Matters of the Heart

Americans spend billions of dollars each year on psychotherapy. Sometimes this is money well spent. I myself, for example, benefited from seeing a Christian counselor when I suffered depression several years ago. Sometimes, however, psychotherapy is not such a good investment. I know people who were offered bad advice by incompetent practitioners and came out of the process worse and poorer. The Book of Proverbs is a great psychotherapist, and the best part about it is that its advice is free.
Let’s take a look at what it says about matters of the heart.
An anxious heart weighs a man down,
but a kind word cheers him up (12:25).
Hope deferred makes the heart sick,
but a longing fulfilled is a tree of life (13:12).
A heart at peace gives life to the body,
but envy rots the bones (14:30).
A happy heart makes the face cheerful,
but heartache crushes the spirit (15:13).
A cheerful heart is good medicine,
but a crushed spirit dries up the bones (17:22)
At one level, what these proverbs teach is both obvious and trite. Positive emotions have positive effects on us, but negative emotions have negative effects. But these proverbs are not merely describing the relationship; they are prescribing certain actions. Speak kindly to an anxious man! Don’t defer hope indefinitely! Don’t envy others! We want to be happy, but happiness is the emotional byproduct of moral living. Do the right thing, and you’ll be happy.
Part of doing the right thing is speaking kindly to others.
The tongue that brings healing is a tree of life,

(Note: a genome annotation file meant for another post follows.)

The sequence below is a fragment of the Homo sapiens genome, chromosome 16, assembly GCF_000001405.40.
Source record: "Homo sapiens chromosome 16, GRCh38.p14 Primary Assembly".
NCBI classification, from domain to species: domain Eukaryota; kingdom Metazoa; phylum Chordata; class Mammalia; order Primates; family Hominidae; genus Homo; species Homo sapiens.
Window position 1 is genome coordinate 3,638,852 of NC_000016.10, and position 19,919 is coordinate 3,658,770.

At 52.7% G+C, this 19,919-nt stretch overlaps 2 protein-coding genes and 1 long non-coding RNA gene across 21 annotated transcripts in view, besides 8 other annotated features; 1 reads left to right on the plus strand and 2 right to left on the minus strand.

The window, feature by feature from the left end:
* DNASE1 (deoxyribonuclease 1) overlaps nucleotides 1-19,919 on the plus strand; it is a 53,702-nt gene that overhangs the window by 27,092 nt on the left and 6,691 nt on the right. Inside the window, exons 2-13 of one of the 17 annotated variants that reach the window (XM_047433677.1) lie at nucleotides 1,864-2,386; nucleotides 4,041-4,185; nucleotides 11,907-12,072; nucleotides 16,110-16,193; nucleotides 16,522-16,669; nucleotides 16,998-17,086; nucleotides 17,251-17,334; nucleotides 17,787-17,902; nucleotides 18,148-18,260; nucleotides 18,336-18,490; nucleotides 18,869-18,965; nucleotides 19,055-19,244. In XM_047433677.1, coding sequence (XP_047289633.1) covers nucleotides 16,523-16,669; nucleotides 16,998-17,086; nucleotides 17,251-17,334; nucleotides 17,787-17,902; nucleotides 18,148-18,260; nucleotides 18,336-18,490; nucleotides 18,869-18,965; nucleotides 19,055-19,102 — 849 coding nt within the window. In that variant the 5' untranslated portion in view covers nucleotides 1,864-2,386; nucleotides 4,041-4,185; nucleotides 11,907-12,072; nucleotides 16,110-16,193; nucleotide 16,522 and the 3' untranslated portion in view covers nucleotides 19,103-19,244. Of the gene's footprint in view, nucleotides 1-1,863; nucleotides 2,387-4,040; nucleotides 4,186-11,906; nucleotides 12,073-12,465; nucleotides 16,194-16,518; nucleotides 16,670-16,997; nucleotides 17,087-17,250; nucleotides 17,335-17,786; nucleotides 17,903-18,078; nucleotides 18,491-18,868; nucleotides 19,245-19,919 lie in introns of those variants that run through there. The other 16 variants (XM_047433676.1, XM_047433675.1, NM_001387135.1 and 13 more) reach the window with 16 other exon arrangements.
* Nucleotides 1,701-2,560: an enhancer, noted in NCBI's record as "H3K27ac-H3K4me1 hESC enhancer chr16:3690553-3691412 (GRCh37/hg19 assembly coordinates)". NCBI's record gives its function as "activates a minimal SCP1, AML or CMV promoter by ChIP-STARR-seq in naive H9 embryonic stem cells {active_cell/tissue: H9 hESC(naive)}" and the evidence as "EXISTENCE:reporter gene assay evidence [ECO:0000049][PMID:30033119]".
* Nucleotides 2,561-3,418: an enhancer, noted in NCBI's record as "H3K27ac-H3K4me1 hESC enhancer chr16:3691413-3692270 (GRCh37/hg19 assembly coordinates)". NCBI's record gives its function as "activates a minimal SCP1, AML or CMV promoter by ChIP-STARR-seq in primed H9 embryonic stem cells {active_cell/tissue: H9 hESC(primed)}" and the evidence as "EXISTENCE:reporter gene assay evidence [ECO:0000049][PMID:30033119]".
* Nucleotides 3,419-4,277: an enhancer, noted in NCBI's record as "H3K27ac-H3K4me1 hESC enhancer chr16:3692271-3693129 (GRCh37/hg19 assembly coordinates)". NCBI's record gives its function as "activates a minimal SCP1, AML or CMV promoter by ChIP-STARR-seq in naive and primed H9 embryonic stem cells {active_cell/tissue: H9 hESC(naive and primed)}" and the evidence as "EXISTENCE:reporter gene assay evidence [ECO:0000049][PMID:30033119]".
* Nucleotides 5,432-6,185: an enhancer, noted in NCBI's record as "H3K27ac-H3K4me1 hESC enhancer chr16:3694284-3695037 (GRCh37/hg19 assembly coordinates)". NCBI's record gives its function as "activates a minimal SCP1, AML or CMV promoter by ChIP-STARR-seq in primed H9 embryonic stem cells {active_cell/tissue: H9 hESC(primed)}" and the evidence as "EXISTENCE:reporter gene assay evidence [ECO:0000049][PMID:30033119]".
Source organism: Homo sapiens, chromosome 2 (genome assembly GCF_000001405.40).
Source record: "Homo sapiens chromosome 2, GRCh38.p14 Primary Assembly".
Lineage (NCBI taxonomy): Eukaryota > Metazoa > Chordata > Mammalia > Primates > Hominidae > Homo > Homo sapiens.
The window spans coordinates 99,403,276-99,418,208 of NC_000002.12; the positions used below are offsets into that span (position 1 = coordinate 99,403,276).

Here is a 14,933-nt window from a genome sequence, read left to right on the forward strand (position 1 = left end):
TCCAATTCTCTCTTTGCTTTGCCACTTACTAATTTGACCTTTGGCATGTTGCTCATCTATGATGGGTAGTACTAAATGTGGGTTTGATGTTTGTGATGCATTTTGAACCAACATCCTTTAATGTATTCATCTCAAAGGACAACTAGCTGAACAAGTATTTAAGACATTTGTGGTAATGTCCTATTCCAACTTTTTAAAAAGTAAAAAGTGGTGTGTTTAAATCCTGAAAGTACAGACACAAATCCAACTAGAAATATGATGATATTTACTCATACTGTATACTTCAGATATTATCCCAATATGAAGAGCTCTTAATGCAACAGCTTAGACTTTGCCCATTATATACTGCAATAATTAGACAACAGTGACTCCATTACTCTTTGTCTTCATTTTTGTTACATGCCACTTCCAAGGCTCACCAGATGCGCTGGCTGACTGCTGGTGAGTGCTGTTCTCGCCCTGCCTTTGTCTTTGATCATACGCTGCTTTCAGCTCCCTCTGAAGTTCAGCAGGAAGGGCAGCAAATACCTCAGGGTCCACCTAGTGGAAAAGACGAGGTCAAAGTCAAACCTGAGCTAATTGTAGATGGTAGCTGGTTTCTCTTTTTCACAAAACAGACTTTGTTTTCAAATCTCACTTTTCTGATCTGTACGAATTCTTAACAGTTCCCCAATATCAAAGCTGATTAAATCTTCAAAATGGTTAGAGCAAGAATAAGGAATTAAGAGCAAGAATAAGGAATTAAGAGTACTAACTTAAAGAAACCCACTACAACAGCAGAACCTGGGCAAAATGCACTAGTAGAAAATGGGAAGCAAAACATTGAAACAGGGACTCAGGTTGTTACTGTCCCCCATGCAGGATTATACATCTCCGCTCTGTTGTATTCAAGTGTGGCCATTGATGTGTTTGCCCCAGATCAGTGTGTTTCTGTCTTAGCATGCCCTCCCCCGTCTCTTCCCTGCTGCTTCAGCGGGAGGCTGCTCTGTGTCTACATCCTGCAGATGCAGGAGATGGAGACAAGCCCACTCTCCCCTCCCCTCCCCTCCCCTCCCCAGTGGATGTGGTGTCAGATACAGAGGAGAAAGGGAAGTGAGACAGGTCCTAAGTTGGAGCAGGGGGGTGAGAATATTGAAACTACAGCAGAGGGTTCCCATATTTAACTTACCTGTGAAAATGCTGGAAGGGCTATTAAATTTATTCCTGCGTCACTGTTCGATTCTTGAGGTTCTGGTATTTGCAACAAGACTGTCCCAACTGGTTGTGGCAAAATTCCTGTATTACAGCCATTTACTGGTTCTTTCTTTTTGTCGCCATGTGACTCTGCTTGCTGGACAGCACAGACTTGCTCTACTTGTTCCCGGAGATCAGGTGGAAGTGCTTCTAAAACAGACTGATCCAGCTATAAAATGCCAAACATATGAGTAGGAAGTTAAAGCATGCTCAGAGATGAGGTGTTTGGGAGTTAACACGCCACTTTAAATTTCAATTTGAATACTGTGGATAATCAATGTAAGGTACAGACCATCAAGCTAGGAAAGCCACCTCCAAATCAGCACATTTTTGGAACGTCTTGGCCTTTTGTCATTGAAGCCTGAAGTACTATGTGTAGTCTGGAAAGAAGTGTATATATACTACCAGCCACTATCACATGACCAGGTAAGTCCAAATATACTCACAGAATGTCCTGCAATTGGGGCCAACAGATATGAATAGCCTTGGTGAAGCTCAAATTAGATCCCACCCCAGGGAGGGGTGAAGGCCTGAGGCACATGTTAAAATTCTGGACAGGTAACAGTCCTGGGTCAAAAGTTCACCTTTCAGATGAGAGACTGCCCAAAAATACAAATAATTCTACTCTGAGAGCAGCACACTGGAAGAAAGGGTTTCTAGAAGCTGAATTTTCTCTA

but a deceitful tongue crushes the spirit (15:4).
A cheerful look brings joy to the heart,
and good news gives health to the bones (15:30).
Our words have an incredible power to cheer others up. Unfortunately, some souls are so sour that not even singing songs is successful therapy.
Like one who takes away a garment on a cold day,
or like vinegar poured on soda,
is one who sings songs to a heavy heart (25:20).
This last proverb reminds us that we can be only so helpful to others. At some point, they are morally responsible for their emotional states.
Each heart knows its own bitterness,
and no one else can share its joy (14:10).
As water reflects a face,
so a man’s heart reflects the man (27:9).
Indeed, in some circumstances, it’s not even our job to try to cheer people up.
A man tormented by the guilt of murder
will be a fugitive till death;
let no one support him (28:17).
They are depressed because of immorality. Until they confess and make restitution, their guilt and shame will continue to sadden them.
In fact, while we all want to be happy, some level of sadness is simply part of the human condition.
Even in laughter the heart may ache,
and joy may end in grief (14:13).
We live in a sinful world, so some level of sadness is just our lot in life. But so is some level of happiness if listen to Dr. Proverbs wise counsel.

One thought on “Matters of the Heart

  1. I once heard Jan Dravecky give a talk about overcoming depression. As I recall, she mentioned Proverbs 25:20 (“one who sings songs to a heavy heart”) in the context of other Christians who told her that she would be fine and expected her to be cheerful and happy although she was clinically depressed. I thought that the verse is telling us to be sympathetic to people who are in pain, grieve with those who grieve, etc.

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